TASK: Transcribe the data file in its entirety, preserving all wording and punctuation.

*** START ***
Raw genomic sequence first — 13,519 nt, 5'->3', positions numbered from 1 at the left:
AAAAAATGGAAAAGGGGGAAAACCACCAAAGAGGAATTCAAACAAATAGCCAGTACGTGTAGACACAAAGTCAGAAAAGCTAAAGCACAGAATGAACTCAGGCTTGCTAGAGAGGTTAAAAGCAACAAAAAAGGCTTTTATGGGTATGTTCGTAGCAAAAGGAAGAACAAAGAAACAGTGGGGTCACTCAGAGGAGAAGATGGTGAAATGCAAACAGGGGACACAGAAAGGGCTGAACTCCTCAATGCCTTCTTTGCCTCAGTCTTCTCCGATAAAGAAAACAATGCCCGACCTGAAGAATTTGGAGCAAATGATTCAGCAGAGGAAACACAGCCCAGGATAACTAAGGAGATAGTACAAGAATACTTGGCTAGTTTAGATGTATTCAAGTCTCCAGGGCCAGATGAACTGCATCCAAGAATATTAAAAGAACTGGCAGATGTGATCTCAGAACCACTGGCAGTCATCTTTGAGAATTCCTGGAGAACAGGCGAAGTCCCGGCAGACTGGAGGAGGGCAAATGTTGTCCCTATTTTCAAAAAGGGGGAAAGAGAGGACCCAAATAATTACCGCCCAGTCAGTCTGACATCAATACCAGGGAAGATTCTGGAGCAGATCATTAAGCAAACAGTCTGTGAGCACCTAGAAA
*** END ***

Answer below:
Raw genomic sequence first — 13,519 nt, 5'->3', positions numbered from 1 at the left:
AAAAAATGGAAAAGGGGGAAAACCACCAAAGAGGAATTCAAACAAATAGCCAGTACGTGTAGACACAAAGTCAGAAAAGCTAAAGCACAGAATGAACTCAGGCTTGCTAGAGAGGTTAAAAGCAACAAAAAAGGCTTTTATGGGTATGTTCGTAGCAAAAGGAAGAACAAAGAAACAGTGGGGTCACTCAGAGGAGAAGATGGTGAAATGCAAACAGGGGACACAGAAAGGGCTGAACTCCTCAATGCCTTCTTTGCCTCAGTCTTCTCCGATAAAGAAAACAATGCCCGACCTGAAGAATTTGGAGCAAATGATTCAGCAGAGGAAACACAGCCCAGGATAACTAAGGAGATAGTACAAGAATACTTGGCTAGTTTAGATGTATTCAAGTCTCCAGGGCCAGATGAACTGCATCCAAGAATATTAAAAGAACTGGCAGATGTGATCTCAGAACCACTGGCAGTCATCTTTGAGAATTCCTGGAGAACAGGCGAAGTCCCGGCAGACTGGAGGAGGGCAAATGTTGTCCCTATTTTCAAAAAGGGGGAAAGAGAGGACCCAAATAATTACCGCCCAGTCAGTCTGACATCAATACCAGGGAAGATTCTGGAGCAGATCATTAAGCAAACAGTCTGTGAGCACCTAGAAA